Estonia's digital signature system has paved the way for its numerous e-services, from i-voting systems to electronic tax filing. The system is freely used by businesses as well, and have been applied to a variety of web-based services. More than 242 million digital signatures have been made since the system became available. Its success is due to two crucial developments - In 2000, Estonia’s parliament passed a law giving electronic signatures the same legal weight as traditional paper signatures. Secondly, the nation's electronic ID infrastructure created an effective and universal system for secure identification.
X-Road Data Exchange
The backbone of e-Estonia, X-Road is the data exchange layer that connects the nation’s various services and databases, both in the public and private sector. Estonia opted for an open, inexpensive and decentralized system – existing components can be linked up regardless of platform, new services can be added as they are ready, and every government agency or business can choose a system that is best suited for them.
All outgoing data is digitally signed and encrypted, and all incoming data is authenticated and logged. X-Road enables a range of complex services for citizens, such as checking one’s personal data from national databases and declaring taxes electronically. Over 2,000 services and 900 organizations make use of X-Road daily in Estonia.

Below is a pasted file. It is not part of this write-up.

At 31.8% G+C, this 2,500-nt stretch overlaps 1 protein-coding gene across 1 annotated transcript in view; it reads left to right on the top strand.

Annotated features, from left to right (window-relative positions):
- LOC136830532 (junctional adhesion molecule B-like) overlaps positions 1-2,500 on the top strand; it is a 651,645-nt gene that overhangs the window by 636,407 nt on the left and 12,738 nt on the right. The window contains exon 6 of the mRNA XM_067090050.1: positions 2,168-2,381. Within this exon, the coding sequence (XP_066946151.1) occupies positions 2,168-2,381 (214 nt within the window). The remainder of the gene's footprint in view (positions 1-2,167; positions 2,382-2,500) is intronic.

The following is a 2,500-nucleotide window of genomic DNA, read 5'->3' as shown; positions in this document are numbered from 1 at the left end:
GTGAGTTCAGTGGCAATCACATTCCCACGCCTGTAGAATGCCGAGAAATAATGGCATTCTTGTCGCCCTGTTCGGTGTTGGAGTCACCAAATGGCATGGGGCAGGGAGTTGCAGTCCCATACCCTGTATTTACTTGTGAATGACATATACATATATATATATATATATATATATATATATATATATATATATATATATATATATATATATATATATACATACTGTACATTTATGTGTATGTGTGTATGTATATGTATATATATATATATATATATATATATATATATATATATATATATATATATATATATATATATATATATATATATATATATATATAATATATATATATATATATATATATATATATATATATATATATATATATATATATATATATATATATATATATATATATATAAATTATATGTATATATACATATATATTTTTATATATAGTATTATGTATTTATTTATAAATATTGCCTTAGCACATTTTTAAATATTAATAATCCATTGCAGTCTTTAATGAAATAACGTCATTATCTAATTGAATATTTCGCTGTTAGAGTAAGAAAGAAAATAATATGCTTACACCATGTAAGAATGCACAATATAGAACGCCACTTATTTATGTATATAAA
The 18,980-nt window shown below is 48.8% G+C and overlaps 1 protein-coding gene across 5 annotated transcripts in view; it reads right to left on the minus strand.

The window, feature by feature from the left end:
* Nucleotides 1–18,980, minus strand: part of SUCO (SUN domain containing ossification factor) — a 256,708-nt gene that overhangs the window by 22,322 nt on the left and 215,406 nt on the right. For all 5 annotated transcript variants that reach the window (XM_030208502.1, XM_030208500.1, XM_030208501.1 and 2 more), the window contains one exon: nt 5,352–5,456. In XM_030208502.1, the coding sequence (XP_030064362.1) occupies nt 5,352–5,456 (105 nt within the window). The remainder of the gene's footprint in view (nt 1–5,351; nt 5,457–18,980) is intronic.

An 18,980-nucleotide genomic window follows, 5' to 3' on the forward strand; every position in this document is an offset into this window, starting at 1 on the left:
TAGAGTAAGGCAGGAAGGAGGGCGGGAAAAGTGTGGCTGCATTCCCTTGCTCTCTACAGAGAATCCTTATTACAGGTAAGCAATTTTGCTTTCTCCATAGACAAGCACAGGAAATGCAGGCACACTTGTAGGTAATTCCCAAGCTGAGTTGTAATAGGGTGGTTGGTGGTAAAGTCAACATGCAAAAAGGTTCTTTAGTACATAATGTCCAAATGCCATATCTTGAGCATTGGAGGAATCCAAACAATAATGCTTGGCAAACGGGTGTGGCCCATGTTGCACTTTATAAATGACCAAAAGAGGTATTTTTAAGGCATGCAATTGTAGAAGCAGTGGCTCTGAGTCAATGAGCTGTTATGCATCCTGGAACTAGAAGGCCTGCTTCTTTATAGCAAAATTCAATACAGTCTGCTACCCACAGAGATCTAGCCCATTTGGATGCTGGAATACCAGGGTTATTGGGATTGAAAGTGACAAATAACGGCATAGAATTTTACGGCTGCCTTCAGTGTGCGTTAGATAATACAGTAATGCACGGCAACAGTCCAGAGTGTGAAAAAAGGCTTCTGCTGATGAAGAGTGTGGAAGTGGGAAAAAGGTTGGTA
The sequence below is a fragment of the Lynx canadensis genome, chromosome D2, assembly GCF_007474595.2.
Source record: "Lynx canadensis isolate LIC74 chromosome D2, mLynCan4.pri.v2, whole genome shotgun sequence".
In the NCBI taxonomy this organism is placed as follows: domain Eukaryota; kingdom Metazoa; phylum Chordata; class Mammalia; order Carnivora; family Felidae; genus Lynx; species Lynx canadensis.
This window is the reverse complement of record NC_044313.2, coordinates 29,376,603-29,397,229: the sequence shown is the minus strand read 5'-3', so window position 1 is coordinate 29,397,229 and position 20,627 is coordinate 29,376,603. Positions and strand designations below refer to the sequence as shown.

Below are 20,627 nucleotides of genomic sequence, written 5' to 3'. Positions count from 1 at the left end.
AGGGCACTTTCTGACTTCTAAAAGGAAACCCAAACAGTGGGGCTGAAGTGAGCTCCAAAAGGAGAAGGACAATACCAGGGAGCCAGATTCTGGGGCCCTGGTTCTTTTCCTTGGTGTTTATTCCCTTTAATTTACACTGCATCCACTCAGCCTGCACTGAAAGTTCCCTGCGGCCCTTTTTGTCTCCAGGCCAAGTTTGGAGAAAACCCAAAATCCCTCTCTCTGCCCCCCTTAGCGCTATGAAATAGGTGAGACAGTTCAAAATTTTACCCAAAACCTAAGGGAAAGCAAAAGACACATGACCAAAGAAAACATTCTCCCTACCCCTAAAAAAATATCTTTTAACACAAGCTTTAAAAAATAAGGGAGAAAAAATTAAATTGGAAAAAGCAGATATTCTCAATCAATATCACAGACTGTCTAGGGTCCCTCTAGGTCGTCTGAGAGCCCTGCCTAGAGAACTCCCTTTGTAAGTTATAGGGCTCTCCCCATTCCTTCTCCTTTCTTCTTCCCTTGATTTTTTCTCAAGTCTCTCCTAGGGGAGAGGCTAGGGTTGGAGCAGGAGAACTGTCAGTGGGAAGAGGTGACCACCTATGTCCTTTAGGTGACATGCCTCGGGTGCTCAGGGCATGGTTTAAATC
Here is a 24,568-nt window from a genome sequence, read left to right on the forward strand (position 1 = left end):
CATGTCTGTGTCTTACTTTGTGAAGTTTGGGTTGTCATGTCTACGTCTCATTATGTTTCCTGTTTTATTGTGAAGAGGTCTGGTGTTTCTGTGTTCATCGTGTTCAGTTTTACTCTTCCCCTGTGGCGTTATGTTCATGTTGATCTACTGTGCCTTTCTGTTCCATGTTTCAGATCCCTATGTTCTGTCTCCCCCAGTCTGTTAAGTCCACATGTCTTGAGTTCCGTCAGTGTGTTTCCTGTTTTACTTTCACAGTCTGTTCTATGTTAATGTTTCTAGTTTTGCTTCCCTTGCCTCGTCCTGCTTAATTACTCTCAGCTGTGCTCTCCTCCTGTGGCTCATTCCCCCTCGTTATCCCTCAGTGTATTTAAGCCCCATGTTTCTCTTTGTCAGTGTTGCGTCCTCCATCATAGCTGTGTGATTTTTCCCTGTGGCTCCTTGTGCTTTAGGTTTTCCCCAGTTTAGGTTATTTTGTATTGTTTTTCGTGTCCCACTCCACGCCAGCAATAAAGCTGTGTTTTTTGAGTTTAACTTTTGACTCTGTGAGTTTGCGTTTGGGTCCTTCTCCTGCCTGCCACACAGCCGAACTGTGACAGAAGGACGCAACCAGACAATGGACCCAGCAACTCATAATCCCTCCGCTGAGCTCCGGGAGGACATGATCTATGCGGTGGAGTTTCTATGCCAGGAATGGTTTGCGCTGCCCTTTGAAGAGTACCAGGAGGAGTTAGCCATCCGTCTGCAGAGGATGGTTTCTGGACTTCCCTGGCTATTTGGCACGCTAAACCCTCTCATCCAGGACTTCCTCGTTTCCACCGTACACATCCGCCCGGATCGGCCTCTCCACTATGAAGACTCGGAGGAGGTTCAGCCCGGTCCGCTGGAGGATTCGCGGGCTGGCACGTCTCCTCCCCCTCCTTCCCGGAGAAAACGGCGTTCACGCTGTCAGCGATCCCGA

Estonia’s Internet voting system allows voters to login using an ID card, and cast their ballots from any internet-connected computer, anywhere in the world. Voters can change their vote as many times as they want during the voting period. The voter's identity is removed from the ballot before it reaches the National Electoral Commission for counting, thereby ensuring anonymity.
In 2005, Estonia became the first country in the world to hold nation-wide elections using this method, and in 2007, the first country to use i-voting in parliamentary elections. The cumulative time savings in the Estonian parliamentary elections of 2011 were 11,000 working days, or 504,000 euros in average wages. In the 2015 Parliamentary Elections, Internet voting accounted for 30.5 percent of the votes cast. Estonians worldwide cast their votes from 116 different countries.